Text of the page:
Jake Muzzin, a rookie defenseman, said Friday he was only too happy to support a fallen teammate Thursday. He was a little confused about the NHL’s overall message after he was penalized for fighting while wearing a protecitve visor after teammate Colin Fraser was decked on a hard check by the San Jose Sharks’ Andrew Desjardins, however.
As a player who wears a visor, Muzzin is doing what the league would like him to do to protect himself from serious eye injuries. As a player who defended a teammate, he’s violating a rule by fighting while wearing a visor. Muzzin expressed confusion.
It’s simplistic to say rookie defenseman Jake Muzzin cost the Kings a game Thursday night in San Jose. Muzzin certainly put the Kings in jeopardy by retaliating after the Sharks’ Andrew Desjardins leveled Colin Fraser with a hard shoulder check behind the net in the second period. The Sharks scored two power-play goals after Fraser was penalized, riding that momentum to an eventual 4-3 victory.
However, there was no one in the Kings’ dressing room Friday who faulted Muzzin.
The Kings dominated play for most of the second period Tuesday night against the Edmonton Oilers. And all they had to show for it was a 1-1 tie going into the third period. Colin Fraser, back in the lineup after Kings coach Darryl Sutter scratched Simon Gagne, scored his first goal of the season. Edmonton’s Sam Gagner tied it on a power-play goal later in the period. Gagner’s shot appeared to deflect off the stick of the Kings’ Jeff Carter, fooling goaltender Jonathan Quick.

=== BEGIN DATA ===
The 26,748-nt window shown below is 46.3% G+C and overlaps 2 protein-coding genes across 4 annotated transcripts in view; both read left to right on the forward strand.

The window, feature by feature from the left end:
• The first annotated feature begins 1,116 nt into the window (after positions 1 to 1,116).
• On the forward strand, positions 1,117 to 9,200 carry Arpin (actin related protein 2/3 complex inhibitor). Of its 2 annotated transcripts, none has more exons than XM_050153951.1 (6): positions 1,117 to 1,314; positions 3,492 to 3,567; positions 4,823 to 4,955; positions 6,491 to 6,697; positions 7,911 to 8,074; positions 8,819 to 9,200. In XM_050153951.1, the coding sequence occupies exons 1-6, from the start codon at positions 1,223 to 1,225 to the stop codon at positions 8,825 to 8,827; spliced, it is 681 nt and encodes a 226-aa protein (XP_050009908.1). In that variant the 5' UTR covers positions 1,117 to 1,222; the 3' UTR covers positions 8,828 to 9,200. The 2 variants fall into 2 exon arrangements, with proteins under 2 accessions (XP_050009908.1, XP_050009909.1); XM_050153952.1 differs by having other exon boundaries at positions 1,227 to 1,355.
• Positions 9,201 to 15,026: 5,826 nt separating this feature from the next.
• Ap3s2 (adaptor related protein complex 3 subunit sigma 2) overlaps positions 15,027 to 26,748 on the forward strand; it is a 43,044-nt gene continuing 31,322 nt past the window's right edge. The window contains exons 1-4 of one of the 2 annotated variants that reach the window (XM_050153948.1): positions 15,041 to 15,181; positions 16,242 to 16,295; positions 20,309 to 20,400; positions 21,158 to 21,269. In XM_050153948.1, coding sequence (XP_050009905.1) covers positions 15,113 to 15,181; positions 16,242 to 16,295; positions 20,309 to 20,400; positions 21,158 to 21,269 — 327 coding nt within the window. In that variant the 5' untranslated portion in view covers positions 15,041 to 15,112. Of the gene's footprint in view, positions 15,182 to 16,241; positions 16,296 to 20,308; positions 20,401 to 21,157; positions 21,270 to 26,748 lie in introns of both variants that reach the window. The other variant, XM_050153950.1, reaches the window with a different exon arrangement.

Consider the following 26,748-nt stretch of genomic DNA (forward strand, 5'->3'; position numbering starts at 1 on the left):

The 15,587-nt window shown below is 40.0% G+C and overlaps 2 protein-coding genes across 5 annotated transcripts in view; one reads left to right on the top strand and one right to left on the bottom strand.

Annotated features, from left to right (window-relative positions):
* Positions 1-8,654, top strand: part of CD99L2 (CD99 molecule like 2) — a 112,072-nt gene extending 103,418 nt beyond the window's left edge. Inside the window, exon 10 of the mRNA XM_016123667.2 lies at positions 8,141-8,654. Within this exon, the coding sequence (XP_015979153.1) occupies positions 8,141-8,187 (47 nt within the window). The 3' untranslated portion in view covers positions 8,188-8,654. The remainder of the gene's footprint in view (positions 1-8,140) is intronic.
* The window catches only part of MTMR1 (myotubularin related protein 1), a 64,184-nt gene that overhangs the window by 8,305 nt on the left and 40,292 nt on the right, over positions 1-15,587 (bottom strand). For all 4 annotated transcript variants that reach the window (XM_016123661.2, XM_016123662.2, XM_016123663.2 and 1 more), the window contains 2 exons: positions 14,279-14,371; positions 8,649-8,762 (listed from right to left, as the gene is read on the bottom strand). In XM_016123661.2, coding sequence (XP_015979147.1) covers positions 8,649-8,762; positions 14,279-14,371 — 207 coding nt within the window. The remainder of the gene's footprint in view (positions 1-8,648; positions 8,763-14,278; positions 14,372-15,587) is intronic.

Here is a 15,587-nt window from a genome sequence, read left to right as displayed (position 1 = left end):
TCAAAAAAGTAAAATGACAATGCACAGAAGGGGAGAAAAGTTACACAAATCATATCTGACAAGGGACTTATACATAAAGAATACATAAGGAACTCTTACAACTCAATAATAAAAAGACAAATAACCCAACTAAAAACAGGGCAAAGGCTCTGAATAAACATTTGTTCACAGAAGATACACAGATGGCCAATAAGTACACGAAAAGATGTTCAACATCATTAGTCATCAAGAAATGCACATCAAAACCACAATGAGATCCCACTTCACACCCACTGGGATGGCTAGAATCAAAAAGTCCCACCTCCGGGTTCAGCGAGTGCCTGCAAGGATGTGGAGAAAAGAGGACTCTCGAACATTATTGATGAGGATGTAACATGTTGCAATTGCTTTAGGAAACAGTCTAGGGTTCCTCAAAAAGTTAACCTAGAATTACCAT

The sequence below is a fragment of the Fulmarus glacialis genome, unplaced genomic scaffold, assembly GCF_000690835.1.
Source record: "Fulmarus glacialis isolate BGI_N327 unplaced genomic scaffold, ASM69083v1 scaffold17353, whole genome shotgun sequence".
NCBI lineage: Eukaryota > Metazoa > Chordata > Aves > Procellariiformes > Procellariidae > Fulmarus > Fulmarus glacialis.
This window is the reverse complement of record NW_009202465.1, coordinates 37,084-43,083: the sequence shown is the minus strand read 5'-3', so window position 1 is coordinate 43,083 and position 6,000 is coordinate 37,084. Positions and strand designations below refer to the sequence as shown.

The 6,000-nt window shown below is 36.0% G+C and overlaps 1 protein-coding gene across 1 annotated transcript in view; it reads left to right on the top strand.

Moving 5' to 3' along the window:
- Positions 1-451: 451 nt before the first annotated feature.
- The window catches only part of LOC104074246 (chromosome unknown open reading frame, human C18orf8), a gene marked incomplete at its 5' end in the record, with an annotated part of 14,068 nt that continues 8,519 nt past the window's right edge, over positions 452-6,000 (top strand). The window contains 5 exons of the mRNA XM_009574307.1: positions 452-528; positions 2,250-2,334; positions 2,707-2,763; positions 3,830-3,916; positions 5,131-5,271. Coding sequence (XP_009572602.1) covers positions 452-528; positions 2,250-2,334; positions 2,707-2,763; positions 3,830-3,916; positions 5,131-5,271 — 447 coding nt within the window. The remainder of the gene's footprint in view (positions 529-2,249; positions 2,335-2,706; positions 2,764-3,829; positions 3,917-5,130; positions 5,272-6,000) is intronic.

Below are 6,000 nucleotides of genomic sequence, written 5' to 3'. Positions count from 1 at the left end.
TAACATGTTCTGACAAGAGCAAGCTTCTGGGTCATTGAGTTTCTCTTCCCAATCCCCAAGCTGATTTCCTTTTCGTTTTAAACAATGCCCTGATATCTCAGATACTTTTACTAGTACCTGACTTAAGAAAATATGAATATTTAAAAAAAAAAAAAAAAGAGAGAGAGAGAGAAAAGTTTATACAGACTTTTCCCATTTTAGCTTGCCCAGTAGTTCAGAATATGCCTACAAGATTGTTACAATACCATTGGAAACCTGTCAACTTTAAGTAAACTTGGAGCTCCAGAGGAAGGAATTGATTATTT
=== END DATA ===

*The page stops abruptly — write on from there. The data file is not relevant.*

Lost among the quotable “Dry Island” denial soundbites thrown out Wednesday, when Mike Richards met the local media for the first time since his trade from Philadelphia, maybe the most revealing nugget of Richards’ press conference is that he still doesn’t know why he was traded.
At the very least, even if he does know why he was traded, Richards isn’t ready to divulge that reason publicly. In the meantime, speculation will continue.
Kings general manager Dean Lombardi has his own take: It was a good hockey trade.
“It’s one of those deals that should work out for everybody and satisfy each of our needs,” he said. “We gave up two good players. Philly did just fine.”
That’s my starting point for tomorrow’s story. A couple other points of note from Lombardi:
Ryan Smyth’s trade request was granted and the 35-year-old left wing is an Edmonton Oiler once again.
In return, the Kings receive forward Colin Fraser and a seventh-round pick in the 2012 Entry Draft. Lombardi said Saturday that he wanted to acquire a player whom he could send to the minors, buy out or trade, so keeping Fraser would not appear to be high on the Kings’ wish list.
In Fraser, the Kings receive an energy-line forward who topped out with seven goals and 19 points in 2009-10, his second NHL season, for the Stanley Cup-winning Chicago Blackhawks. Fraser dipped to three goals and five points in 67 games for the Oilers last season. In 224 career NHL games he has 16 goals, 41 points and 168 penalty minutes.
According to capgeek.com, the Kings can buy out Fraser at a cost of $275,000 over two seasons.
Smyth, whom Lombardi said requested a trade home about two months ago, heads back to the city he called home from 1994-2007. The Alberta native scored 23 goals last season –third on the team — and his (long anticipated) departure gives the Kings their most pressing need to fill when free agency begins July 1.
Smyth is scheduled to have a conference call in Edmonton at 4 p.m. today.
Update: Dean Lombardi said that Fraser has a chance to be with the Kings in training camp and beyond. More from Lombardi in tomorrow’s editions.